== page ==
Minehead RNLI lifeboats rescue injured angler
An angler who suffered severe hand injuries in a fall onto rocks was rescued in a joint operation by Minehead’s two RNLI lifeboats this morning (Saturday).
The 29-year old was trying to get to remote Selworthy Sands, which lie at the foot of 800-foot cliffs, for a morning’s fishing.
Virtually the only access to the beach is via a fixed rope leading down a gully next to Hurlestone Point. As he reached the bottom of the rope the man slipped, fell just over a metre and badly injured his hand on a sharp rock as he tried to break his descent.
After his friend dialled 999 for help Minehead’s Atlantic 85 and D class lifeboats launched and quickly located him. Two of the volunteer crew swam ashore to assess his injury. He was then taken off the rocky beach by the D class, transferred to the Atlantic 85 and quickly returned to Minehead and handed over to a waiting ambulance crew.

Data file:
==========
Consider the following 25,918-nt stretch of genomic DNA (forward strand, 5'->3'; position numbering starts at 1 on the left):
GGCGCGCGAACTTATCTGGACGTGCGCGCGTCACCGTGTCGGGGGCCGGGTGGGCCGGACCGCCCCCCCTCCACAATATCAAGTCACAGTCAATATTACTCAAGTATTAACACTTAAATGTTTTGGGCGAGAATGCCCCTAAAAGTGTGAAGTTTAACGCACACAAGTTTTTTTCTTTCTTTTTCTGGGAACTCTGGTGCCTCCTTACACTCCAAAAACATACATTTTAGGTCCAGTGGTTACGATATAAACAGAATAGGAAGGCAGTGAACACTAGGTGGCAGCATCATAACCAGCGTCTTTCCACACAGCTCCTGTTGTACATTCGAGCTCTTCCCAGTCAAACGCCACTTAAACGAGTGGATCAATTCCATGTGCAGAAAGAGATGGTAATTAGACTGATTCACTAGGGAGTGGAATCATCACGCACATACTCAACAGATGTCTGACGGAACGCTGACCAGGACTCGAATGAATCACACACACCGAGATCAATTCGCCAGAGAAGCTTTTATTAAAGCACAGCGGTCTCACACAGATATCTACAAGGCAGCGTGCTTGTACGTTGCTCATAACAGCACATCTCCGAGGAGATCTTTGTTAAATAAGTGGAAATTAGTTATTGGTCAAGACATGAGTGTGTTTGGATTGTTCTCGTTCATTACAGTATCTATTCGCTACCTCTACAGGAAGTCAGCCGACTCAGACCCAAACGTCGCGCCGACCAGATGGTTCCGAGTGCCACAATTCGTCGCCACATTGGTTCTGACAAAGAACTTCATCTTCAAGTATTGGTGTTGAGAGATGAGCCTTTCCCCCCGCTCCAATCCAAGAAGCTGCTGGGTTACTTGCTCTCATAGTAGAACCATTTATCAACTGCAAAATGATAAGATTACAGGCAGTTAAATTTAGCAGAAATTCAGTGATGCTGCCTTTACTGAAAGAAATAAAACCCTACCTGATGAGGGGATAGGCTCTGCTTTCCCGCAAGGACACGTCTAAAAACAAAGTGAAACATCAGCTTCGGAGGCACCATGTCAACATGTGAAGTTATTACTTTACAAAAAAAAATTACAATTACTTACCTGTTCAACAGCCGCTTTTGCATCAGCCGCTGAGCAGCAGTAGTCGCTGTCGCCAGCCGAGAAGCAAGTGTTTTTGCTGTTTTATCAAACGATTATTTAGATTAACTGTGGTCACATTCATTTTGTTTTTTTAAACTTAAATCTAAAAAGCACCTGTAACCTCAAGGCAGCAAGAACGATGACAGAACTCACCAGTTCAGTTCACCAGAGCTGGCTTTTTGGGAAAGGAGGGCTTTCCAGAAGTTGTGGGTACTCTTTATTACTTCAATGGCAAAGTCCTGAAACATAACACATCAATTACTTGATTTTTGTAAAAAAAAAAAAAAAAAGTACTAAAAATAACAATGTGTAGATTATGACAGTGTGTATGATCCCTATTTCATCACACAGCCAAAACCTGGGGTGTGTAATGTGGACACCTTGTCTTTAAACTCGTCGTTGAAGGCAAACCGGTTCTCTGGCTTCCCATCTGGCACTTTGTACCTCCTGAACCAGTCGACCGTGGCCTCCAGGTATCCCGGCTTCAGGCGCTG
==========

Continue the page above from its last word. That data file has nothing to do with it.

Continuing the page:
Crew member Jim Whittaker said the man had been highly relieved when rescue arrived.
'The bottom part of the rope is almost permanently wet and he simply lost his grip and his hand went down onto a very, very sharp rock,' he said.
'Due to his injury, he realised there was no way he was going to be able to climb back up the way he came down and luckily his friend was there to call for help.'
Key facts about the RNLI
The RNLI charity saves lives at sea. Its volunteers provide a 24-hour search and rescue service around the United Kingdom and Republic of Ireland coasts. The RNLI operates over 238 lifeboat stations in the UK and Ireland and more than 240 lifeguard units on beaches around the UK and Channel Islands. The RNLI is independent of Coastguard and government and depends on voluntary donations and legacies to maintain its rescue service. Since the RNLI was founded in 1824, its lifeboat crews and lifeguards have saved over 142,700 lives.